United States District Court, D. South Carolina, Charleston Division
ORDER AND OPINION
Richard Mark Gergel United States District Court Judge.
matter is before the Court on Plaintiffs' motion to
compel production of documents (Dkt. No. 25) and
Plaintiffs' motion to compel deposition (Dkt. No. 26).
For the reasons set forth below, the Court grants in part and
denies in part Plaintiffs' motion to compel production of
documents, and grants Plaintiffs' motion to compel
allege that on April 8, 2016, Michael Mills and Shirley
Mills' 2014 Chevrolet Corvette Stingray caught fire while
parked in their garage. The fire spread to their residence at
1885 Omni Boulevard, Mount Pleasant, South Carolina, which
was ultimately destroyed by the fire. Plaintiffs assert
design or manufacturing defects in the vehicle caused the
have filed two motions to compel discovery. In their motion
to compel production of documents, Plaintiffs seek the
Court's ruling on various objections Defendant stands
upon in withholding requested documents. In their motion to
compel deposition, Plaintiffs assert that Defendant's
counsel made improper leading speaking objections during the
deposition of Defendant's Rule 30(b)(6) representative,
and that Defendant produced approximately 600 pages of
documents during breaks in the deposition that should have
been produced before the deposition. Plaintiffs ask the Court
to order Defendant's Rule 30(b)(6) representative to be
available for an additional two days of deposition.
Plaintiffs also seek costs and attorneys' fees for
additional deposition days.
26(b)(1) of the Federal Rules of Civil Procedure states:
Unless otherwise limited by court order, the scope of
discovery is as follows: Parties may obtain discovery
regarding any nonprivileged matter that is relevant to any
party's claim or defense and proportional to the needs of
the case, considering the importance of the issues at stake
in the action, the amount in controversy, the parties'
relative access to relevant information, the parties'
resources, the importance of the discovery in resolving the
issues, and whether the burden or expense of the proposed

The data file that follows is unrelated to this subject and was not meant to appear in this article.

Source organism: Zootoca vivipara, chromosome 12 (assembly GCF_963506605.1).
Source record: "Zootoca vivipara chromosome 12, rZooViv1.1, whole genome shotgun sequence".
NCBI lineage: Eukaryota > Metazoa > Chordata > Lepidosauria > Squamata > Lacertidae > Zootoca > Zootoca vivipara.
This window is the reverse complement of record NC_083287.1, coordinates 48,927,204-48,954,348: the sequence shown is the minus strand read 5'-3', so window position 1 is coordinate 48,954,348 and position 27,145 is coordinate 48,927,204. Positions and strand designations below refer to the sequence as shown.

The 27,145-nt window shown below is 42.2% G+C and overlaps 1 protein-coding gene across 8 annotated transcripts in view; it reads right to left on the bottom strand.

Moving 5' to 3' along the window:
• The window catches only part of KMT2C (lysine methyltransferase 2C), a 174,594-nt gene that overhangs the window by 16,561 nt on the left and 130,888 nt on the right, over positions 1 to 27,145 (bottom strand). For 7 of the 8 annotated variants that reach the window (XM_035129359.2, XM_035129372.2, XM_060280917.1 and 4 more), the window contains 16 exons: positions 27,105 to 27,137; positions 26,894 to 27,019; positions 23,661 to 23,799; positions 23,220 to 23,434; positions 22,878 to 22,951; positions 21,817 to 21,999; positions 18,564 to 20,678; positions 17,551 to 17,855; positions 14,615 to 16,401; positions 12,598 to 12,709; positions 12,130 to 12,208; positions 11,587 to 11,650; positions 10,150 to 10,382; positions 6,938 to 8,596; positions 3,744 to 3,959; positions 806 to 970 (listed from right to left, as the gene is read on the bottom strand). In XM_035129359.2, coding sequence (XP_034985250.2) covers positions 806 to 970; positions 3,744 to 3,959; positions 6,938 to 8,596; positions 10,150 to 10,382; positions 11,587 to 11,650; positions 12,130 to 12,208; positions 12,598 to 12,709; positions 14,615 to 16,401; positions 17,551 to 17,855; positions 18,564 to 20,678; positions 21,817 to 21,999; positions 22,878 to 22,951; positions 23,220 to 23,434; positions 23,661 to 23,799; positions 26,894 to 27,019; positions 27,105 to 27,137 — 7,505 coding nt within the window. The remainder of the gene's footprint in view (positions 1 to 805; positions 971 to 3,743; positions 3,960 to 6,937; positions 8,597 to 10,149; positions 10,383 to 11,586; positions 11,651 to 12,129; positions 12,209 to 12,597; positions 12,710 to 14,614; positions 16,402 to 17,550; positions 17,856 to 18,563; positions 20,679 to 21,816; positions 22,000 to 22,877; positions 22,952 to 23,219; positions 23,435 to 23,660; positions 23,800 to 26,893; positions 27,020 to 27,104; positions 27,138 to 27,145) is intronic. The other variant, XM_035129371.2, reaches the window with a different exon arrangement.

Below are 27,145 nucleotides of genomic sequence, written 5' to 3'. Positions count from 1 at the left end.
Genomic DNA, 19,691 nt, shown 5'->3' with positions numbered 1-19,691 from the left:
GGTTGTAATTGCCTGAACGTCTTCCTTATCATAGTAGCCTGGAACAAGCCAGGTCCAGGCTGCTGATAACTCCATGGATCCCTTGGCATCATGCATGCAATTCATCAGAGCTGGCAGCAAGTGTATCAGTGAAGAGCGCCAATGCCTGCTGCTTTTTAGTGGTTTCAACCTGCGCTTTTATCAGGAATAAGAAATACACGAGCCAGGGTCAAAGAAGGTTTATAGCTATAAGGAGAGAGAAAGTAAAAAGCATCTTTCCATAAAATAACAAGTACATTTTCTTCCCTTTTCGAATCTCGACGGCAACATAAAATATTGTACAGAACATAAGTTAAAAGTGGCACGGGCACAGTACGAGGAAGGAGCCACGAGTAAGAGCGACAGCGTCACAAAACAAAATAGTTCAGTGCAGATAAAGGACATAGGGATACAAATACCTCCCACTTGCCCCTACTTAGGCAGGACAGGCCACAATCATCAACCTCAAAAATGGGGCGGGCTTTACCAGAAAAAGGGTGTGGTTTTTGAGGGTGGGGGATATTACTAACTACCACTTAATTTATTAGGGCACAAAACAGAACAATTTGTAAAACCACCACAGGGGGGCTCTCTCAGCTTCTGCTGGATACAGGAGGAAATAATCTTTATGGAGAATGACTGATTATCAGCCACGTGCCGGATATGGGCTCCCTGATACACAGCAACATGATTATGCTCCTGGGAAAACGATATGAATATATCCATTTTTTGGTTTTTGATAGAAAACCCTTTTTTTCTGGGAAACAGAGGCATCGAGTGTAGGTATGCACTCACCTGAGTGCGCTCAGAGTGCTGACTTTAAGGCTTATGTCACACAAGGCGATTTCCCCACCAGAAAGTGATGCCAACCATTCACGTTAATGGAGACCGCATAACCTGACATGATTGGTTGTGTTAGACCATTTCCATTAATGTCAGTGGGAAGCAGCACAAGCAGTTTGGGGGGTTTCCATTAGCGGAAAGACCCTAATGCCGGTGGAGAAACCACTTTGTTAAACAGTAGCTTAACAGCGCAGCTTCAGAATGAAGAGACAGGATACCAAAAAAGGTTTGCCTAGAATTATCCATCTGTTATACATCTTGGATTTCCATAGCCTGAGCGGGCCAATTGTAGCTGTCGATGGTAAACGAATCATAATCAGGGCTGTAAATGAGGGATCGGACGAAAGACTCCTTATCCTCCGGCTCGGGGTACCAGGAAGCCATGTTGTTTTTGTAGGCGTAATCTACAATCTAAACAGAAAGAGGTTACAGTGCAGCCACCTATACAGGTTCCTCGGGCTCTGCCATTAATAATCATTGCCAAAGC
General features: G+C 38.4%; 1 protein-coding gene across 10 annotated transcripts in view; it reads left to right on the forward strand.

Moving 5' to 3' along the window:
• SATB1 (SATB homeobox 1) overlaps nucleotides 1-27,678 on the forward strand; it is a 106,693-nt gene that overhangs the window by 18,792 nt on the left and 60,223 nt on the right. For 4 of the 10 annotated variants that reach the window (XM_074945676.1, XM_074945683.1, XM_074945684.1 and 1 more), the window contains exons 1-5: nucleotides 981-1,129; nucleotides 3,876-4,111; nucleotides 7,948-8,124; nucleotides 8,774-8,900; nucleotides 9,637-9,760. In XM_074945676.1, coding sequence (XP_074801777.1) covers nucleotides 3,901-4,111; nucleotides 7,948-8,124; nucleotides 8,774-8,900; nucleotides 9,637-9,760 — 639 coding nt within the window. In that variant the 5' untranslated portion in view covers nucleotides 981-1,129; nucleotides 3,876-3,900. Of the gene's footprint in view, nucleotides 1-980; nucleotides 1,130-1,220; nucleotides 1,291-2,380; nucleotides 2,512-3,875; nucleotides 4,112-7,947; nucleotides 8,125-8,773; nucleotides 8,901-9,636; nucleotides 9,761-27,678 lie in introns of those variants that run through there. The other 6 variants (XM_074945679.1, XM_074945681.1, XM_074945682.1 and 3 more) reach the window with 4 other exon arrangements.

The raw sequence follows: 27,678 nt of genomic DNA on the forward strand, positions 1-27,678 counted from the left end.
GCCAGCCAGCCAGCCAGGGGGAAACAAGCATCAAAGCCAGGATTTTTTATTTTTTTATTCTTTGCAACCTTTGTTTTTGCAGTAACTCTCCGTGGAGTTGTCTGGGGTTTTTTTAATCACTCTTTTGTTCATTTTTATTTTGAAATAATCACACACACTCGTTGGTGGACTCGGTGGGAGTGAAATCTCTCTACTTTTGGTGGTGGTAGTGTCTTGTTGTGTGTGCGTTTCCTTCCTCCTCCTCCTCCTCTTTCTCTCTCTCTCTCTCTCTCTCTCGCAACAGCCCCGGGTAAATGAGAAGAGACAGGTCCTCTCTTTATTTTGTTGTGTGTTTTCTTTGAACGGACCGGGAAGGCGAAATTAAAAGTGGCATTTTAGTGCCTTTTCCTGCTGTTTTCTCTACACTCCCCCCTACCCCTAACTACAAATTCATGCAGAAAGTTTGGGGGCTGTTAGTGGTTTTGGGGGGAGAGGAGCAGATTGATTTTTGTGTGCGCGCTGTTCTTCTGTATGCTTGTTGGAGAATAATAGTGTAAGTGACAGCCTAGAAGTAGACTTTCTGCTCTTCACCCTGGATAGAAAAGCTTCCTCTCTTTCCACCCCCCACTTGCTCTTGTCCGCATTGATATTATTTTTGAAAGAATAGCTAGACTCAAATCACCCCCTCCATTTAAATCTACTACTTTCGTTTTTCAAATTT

discovery outweighs its likely benefit. Information within
this scope of discovery need not be admissible in evidence to
courts have "wide latitude in controlling discovery and
[their] rulings will not be overturned absent a showing of
clear abuse of discretion." Ardrey v. United Parcel
Serv., 798 F.2d 679, 683 (4th Cir. 1986); Middleton
v. Nissan Motor Co., Civ. No. 10-2529, 2012 WL 3612572,
at *2 (D.S.C. Aug. 21, 2012).
of the Federal Rules of Civil Procedure provides in part,
[(b)](6) Notice or Subpoena Directed to an
Organization. In its notice or subpoena, a party may
name as the deponent a public or private corporation, a
partnership, an association, a governmental agency, or other
entity and must describe with reasonable particularity the
matters for examination. The named organization must then
designate one or more officers, directors, or managing
agents, or designate other persons who consent to testify on
its behalf; and it may set out the matters on which each
person designated will testify. A subpoena must advise a
nonparty organization of its duty to make this designation.
The persons designated must testify about information known
or reasonably available to the organization. This paragraph
(6) does not preclude a deposition by any other procedure
allowed by these rules.
. . .
(c) Examination and Cross-Examination; Record of the
Examination; Objections; Written Questions.
. . .
Objections. An objection at the time of the
examination-whether to evidence, to a party's conduct, to
the officer's qualifications, to the manner of taking the
deposition, or to any other aspect of the deposition-must be
noted on the record, but the examination still proceeds; the
testimony is taken subject to any objection. An objection
must be stated concisely in a nonargumentative and
nonsuggestive manner. A person may instruct a deponent not to
answer only when necessary to preserve a privilege, to
enforce a limitation ordered by the court, or to present a
motion under Rule 30(d)(3).
this Court has local rules governing conduct during
depositions that forbid leading objections. Local Civil Rule
Motion to Compel ...